Imagine playing a game in which violations of the rules have no consequences and in which no one wins or loses. It just goes on and on … in monotonous endlessness. What is the point? Why play well? Why obey the rules? Why try to win? Why play at all?

Perhaps we might say that the possibility of eternal damnation is the necessary cost of forging authentic persons. Without the possibility of failure, the achievement of personhood is an impossibility. “If the human person knew that by using his freedom against God’s will he would one day be destroyed, he would be limited in his freedom,” asserts Staniloae. “He is truly free only if he knows that he can eternally oppose God. He is free and has complete dignity only if he knows that he is eternally unconditioned, that is, eternally free” (VI:49).

Why else the presence of the tree of the knowledge of good and evil in the Garden? Why the command to not eat of its fruit, “for in the day that thou eatest thereof thou shalt surely die” (Gen 2:17)? “Freedom, as a sign of spiritual power, is more than just a gift,” states Staniloae; “it is also a result of effort” (The World: Creation and Deification, II:166). If Adam were to become a true partner with God in an eternal communion of love, he needed to be confronted with the tree and given the opportunity to resist the temptation it presented. He needed to exercise his freedom through trusting obedience and begin the journey into the personhood of theosis.

God breathed spirit into man, but the spirit breathed into him was in great part a potency that man needed to make pass into act. By commanding man not to eat from the tree of consciousness before he was guided by freedom of the spirit, God, in fact, commanded him to be strong, to remain free, and to grow in spirit, that is in freedom. This very commandment made appeal to man’s freedom. (II:166)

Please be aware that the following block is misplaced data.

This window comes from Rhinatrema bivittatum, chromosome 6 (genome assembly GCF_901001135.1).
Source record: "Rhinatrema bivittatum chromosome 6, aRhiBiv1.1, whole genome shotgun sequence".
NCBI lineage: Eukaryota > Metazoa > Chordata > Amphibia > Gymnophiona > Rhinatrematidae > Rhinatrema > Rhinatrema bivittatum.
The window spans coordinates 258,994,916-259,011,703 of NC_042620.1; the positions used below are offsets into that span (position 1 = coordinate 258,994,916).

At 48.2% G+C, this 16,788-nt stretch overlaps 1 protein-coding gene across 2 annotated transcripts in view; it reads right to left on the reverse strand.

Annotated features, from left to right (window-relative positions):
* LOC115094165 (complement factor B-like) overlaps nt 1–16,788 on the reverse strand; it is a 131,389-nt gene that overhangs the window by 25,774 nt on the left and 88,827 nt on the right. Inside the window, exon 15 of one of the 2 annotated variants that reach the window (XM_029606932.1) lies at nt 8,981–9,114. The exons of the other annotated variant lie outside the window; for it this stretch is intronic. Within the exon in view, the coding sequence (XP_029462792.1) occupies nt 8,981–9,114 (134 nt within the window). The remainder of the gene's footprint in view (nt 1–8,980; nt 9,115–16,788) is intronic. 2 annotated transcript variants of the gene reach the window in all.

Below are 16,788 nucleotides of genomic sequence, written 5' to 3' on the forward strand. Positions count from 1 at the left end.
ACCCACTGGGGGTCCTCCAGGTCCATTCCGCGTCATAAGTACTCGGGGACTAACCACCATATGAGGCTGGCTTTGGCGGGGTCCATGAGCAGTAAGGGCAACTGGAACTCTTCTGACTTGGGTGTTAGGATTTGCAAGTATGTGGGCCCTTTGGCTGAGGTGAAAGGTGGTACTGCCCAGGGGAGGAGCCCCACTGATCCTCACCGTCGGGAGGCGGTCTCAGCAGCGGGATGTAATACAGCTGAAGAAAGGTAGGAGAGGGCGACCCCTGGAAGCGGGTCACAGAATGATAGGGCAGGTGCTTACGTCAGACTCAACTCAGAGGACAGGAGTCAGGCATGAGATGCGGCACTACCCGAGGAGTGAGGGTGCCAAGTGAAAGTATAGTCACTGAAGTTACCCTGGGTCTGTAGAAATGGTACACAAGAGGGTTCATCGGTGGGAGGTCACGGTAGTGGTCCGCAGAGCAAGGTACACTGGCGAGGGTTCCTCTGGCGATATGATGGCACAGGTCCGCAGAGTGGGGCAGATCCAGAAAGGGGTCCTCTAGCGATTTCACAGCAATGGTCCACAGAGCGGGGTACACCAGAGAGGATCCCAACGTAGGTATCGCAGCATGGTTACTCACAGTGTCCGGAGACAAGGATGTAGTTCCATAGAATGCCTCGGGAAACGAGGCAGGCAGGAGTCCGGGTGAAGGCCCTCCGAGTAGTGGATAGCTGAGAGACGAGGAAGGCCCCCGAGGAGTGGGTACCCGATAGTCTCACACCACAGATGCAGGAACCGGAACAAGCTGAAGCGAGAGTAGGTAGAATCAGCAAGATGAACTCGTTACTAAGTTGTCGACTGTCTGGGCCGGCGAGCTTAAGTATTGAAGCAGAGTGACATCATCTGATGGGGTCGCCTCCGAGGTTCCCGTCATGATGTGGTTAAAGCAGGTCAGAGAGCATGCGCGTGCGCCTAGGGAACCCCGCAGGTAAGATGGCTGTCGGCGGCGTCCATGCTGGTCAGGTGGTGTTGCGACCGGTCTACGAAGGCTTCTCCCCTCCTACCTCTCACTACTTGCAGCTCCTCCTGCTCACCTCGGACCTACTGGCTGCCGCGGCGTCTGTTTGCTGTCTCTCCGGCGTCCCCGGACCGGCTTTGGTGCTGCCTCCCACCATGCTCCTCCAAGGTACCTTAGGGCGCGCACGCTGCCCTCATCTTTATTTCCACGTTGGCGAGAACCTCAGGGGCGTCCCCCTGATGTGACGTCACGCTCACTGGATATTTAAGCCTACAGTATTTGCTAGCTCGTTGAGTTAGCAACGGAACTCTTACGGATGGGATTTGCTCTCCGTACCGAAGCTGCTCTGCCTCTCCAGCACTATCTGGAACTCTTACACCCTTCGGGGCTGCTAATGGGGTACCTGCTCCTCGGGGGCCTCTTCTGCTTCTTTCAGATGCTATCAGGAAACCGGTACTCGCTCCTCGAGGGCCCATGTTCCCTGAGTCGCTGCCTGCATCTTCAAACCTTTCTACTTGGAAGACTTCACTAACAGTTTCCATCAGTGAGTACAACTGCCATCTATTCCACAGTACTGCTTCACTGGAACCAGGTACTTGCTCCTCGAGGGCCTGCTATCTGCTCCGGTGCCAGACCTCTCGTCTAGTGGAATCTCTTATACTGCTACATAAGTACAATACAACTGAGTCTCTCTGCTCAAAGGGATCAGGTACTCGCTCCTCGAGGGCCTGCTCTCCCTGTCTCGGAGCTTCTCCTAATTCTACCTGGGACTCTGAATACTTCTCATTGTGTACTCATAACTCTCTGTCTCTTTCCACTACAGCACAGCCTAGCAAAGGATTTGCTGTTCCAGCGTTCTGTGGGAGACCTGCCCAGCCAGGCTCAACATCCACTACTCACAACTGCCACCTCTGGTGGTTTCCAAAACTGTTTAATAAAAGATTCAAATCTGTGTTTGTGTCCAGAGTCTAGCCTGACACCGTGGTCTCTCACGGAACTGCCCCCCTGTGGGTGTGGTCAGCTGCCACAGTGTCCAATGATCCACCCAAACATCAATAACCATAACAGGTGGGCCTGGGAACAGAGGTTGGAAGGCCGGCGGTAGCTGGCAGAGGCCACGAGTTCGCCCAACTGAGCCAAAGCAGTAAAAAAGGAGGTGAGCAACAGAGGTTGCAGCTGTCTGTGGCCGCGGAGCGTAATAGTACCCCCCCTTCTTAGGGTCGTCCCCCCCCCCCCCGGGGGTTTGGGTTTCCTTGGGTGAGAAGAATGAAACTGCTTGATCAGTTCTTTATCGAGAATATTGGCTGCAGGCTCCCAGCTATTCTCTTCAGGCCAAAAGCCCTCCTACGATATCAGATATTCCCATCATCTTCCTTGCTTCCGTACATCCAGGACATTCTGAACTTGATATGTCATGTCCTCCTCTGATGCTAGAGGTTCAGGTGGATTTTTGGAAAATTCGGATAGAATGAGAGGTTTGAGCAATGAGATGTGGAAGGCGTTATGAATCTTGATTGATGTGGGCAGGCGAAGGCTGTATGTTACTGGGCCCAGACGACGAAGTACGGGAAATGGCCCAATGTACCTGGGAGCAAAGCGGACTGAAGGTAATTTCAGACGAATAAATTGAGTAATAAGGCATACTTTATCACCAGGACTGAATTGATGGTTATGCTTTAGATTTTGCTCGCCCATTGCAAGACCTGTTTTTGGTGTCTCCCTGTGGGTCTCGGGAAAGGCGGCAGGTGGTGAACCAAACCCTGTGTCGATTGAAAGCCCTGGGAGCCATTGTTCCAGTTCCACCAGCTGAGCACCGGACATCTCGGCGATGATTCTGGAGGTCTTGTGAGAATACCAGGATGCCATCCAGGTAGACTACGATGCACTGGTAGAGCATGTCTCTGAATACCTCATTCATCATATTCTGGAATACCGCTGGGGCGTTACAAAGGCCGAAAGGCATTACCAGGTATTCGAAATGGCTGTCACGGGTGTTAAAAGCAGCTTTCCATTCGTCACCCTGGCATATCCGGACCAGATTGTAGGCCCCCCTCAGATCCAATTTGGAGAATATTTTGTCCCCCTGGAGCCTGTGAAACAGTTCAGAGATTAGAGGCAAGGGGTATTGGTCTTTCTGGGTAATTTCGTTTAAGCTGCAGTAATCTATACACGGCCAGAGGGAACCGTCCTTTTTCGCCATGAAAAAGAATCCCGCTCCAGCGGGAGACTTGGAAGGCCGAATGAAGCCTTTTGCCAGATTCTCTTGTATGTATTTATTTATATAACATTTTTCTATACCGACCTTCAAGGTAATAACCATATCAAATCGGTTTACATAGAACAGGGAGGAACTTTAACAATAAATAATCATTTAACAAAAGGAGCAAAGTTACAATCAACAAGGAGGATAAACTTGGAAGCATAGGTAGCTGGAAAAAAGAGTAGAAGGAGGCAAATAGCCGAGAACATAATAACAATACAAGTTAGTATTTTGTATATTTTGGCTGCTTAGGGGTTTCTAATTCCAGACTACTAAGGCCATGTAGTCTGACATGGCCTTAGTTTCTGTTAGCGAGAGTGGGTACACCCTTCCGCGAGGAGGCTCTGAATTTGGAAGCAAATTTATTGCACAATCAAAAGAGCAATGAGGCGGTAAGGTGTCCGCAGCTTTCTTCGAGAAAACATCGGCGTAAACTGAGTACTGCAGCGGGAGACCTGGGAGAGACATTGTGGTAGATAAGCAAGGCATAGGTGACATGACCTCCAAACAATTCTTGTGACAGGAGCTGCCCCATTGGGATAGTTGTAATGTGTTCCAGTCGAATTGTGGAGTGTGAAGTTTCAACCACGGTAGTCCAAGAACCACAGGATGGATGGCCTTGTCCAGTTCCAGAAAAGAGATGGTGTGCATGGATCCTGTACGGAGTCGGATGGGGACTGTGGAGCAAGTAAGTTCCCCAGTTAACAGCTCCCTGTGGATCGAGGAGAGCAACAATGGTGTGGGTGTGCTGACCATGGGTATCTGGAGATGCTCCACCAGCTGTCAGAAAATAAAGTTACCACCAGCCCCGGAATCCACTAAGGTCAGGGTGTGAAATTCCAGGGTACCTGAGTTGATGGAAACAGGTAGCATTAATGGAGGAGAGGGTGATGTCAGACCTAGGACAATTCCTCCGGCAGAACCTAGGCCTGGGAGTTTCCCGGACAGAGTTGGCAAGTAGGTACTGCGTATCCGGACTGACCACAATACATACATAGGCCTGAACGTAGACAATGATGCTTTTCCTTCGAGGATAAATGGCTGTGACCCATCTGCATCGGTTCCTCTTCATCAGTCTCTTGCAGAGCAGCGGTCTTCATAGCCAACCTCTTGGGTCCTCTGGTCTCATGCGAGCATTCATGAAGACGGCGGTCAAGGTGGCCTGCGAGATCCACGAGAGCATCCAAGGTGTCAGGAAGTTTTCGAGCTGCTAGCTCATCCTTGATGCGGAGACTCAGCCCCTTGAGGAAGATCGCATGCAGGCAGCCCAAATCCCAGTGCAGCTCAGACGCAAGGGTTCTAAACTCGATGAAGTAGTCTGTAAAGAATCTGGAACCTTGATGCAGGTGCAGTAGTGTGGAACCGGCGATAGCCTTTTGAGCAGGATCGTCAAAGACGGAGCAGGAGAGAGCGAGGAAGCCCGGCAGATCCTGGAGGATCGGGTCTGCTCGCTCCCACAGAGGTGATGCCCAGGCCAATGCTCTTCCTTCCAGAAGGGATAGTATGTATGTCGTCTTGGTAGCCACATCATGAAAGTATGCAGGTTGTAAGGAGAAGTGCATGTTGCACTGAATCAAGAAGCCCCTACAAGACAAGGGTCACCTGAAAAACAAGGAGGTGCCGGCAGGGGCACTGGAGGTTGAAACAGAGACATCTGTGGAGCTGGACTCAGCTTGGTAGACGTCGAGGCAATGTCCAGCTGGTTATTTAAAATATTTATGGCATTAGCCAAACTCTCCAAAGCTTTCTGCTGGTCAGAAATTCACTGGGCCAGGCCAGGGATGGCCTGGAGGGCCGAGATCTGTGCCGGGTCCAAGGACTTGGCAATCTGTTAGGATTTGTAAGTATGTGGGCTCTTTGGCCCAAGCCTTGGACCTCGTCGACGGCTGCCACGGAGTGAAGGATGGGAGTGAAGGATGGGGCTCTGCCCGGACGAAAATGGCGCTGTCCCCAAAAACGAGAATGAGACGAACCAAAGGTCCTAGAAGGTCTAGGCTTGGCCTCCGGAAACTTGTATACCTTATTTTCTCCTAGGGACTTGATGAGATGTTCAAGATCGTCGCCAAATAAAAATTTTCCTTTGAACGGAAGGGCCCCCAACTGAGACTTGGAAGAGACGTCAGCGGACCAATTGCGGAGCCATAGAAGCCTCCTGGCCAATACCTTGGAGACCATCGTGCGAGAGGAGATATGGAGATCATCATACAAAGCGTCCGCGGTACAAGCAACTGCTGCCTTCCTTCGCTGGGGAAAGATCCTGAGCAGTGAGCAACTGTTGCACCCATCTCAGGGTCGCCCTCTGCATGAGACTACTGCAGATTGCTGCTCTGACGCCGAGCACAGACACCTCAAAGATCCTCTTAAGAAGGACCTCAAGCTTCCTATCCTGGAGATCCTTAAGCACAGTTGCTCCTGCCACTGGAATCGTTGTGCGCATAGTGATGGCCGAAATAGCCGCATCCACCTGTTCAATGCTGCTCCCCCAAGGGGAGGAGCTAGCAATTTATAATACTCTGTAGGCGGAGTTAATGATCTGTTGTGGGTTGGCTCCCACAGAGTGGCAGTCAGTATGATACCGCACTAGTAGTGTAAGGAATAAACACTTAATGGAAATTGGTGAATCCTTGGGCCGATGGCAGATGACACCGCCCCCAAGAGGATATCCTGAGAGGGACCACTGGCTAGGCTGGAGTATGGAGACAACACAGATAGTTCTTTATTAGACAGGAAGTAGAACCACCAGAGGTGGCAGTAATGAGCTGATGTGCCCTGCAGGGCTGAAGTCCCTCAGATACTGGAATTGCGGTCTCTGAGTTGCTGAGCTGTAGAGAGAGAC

What is freedom good for? For nothing less than becoming saints who forever enjoy the living God.

(Go to “Judgment of man by Man”)

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10 Responses to Dumitru Staniloae: What is Freedom Good For?

  1. Brian says:

    I see where Staniloae is coming from: we are not truly human or in God’s image if we don’t possess ultimate freedom to say no to God. I wonder how he would have reacted towards arguments made by Talbott and others that our freedom is really limited due to weakness from sin. I appreciate that we must make important decisions while in the body which is how the soul acts. However, this leaves me somewhat cold. So many people live and die without one moment of true “freedom” to choose the one true God. Take an inner city kid, rejected by his uninvolved or even unknown father who lives with an angry mother and a Pentecostal grandmother telling him that God is mad at him for all his sins. He grows up angry and hateful and dies in the streets. Did that kid have freedom to make an “eternal” decision. Surely Christ would come to him as he promised in 1 Peter 3 and preach to him the Good News. Surely the love of God would “burn away” his passions so he could find himself free to actually know the one true God of unconditional love for the first time.

    I have found that most people don’t really feel that deeply about universalism because the alternative doesn’t really bother them for whatever reason. It’s inevitable, they reason, that many will reject Christ. What can be done? So why worry? Somehow they believe that God is fair in all that he does so we will one day finally see it clearly and understand that masses of humanity needed to be separated from Him forever: living a tortured existence of a lack of love and trying desperately to fulfill their passions unsuccessfully for eternity. I’ve even heard it reasoned that we just can’t see the whole picture now but when are in heaven we’ll understand why the masses are in hell. But as St. Silouan says, “Who can bear that thought”.